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It’s a Small World: Napa restaurant brings far-flung cuisine to a cozy downtown Napa spot

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Small World Restaurant has been serving Mediterranean food at 932 Coombs, between First and Second Streets, since 1995. Three of the most popular items on the menu are the falafels, hummus and shawarma, but count on seeing happy patrons eating burgers and fries as well.

The website describes the menu as “Food from Nazareth and around the World.” Owner Mike Ali Musa says the emphasis is “between Middle Eastern and Islamic (Jewish) food. I named it ‘Small World’ because we live in small world, and everybody should come together.”

Every year, Mike changes one or two things on the menu, just to keep it interesting for regulars. “This year, we added a fish burger. It’s fried cod tail on a brioche bun with all the fixings, plus green cabbage, parsley and one of three cheeses. People like it a lot.”

For that matter, people like Small World a lot. You’d be hard-pressed to find a time of day when they aren’t filled with customers.

Mike was born in Nazareth, Israel. His father is, in his words, “one of the best chefs, period.” Dad owned a restaurant, and even as a child; Mike wanted to do the same thing. The Ali Musa family moved to LA in 1980, and vacationed in Napa.

“My father and uncles had train sets, and we would stop at the Loose Caboose every year so they could buy something new. Who knew I’d own a restaurant just blocks away.” Much of his family relocated to Napa in 1988. One of Mike’s uncles owned Valley Liquor Market, where Mike worked until he opened the restaurant.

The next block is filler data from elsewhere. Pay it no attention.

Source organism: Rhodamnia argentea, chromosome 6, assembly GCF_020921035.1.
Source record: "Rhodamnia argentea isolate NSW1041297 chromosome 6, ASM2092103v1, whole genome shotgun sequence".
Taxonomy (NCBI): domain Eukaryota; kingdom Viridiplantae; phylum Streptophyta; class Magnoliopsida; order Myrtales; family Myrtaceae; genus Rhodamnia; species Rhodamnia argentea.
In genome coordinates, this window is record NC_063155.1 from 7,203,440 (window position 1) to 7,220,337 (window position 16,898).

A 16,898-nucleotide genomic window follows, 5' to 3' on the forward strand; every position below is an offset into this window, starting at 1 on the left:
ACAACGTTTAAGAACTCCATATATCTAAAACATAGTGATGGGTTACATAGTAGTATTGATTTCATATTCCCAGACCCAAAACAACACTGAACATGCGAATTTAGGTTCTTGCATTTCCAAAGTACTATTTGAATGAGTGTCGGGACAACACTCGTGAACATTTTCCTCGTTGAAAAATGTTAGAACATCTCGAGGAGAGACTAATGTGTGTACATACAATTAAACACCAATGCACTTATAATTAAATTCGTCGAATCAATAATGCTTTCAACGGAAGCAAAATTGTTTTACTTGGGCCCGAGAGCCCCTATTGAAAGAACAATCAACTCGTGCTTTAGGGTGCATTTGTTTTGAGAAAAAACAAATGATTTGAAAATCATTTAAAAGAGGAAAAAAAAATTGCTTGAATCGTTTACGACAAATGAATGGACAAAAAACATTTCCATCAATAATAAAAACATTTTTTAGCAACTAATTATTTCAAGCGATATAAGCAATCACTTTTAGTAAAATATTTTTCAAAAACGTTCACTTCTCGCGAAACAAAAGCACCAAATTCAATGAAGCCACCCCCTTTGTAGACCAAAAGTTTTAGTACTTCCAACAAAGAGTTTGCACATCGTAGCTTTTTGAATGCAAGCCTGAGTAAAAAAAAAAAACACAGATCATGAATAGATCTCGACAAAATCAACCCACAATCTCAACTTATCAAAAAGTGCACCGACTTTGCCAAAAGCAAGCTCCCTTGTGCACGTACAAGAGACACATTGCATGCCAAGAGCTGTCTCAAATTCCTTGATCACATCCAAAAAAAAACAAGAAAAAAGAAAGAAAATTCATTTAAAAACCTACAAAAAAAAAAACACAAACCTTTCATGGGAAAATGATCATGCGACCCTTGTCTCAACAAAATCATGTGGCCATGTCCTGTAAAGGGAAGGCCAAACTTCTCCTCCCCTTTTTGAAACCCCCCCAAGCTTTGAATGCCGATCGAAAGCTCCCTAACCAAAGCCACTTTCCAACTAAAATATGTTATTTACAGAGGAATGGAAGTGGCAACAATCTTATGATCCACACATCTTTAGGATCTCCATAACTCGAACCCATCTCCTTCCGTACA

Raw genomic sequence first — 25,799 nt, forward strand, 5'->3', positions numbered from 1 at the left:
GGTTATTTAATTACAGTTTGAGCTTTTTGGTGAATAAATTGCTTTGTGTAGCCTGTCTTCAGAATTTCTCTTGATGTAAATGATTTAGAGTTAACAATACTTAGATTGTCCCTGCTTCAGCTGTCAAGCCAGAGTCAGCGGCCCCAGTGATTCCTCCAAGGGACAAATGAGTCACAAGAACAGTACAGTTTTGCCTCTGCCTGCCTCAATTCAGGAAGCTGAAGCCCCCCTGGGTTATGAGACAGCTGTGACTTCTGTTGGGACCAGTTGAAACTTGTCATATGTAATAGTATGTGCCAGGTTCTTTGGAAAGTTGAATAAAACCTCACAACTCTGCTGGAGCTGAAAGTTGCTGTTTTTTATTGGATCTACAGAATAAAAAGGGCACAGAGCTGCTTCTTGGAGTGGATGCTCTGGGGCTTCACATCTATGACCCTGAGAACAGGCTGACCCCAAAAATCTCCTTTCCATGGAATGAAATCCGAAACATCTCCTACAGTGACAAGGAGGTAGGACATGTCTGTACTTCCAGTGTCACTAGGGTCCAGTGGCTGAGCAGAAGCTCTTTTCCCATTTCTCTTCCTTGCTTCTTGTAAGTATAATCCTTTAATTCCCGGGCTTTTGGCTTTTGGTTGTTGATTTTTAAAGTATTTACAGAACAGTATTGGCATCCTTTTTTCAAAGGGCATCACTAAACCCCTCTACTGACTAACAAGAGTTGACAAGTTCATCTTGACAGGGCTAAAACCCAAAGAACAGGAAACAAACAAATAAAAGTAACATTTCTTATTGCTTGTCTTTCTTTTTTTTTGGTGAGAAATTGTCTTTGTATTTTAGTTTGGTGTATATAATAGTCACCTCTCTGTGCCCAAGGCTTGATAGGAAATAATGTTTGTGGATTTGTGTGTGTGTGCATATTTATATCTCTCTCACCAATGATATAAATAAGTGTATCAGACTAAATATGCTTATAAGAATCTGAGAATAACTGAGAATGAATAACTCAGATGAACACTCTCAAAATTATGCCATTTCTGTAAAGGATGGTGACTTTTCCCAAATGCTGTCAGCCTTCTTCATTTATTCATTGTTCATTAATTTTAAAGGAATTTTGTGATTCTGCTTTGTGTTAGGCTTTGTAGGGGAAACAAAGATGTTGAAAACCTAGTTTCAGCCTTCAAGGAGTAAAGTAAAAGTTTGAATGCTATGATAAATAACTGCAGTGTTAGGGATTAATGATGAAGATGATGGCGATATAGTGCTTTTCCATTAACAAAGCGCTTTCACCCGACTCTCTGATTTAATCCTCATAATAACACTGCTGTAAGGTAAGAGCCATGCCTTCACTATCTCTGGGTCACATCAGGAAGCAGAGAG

The first year was a challenge for Small World. Downtown Napa had a lot of vacancies, and getting known took a while.

“Napa was dead. We used to close at 3 p.m. The only people on the streets were skaters.

Mike said his landlord, Mike Danelen, saved him.

“He took me to his warehouse, loaded two coolers in a truck, and brought them to me, free of charge. When we were having trouble making rent the first year, he told me not to pay rent for four months. He was one of the most humble, sweet guys I’ve known.”

When Danelen was dying, he demanded that Mike find and hand him their lease agreement. His landlord took out a pen, and across the bottom of the document wrote, “Should the building ever be for sale, Mike has the right of first refusal to buy it.” Mike took advantage of the generous move, and has owned the building for 15 years.

More importantly, Mike remembers the kindness his landlord showed him, and has passed it on since opening the restaurant. Two of his employees were homeless when he hired them. One had just gotten out of prison. Mike witnessed, right across the street from the restaurant, a woman get hit by a man who turned out to be her husband. Mike asked her why she stayed with him, and she said that she had no money or job. Without hesitating, he said, “You want to work? Be here tomorrow.”

Mike takes good care of his employees, and is thankful for everyone who works with him. Out of a staff of nine, most have been with him over ten years. During COVID, no one left.

Getting Mike to talk about his staff in this way took a little prodding. “I’m not trying to sound like anything special,” he said. “Life is short. We’re all one, and we need to look out for each other.” He believes that everybody deserves a second chance, or even a third.

He is also a dedicated family man. It’s not unusual to find uncles and cousins at the restaurant. He and wife Jennifer have four children, and Mike says they practically grew up at Small World. They all go to Israel every year to visit with relatives.

“My kids have never had a vacation here, but they love their aunts and uncles and cousins. Besides, Nazareth and the beaches are beautiful.”

Mike has ready advice for anyone wishing to get into the restaurant business. “If you can take the heat, get in the kitchen. It’s not as easy as it looks, though.”

Small World has international regulars, as well as lots of locals who frequent the place. The restaurant is open six days a week. With a twinkle in his eye, Mike explains that, “God wants Sundays off, and so do I.”

Craig Smith is executive director of the Downtown Napa Association.

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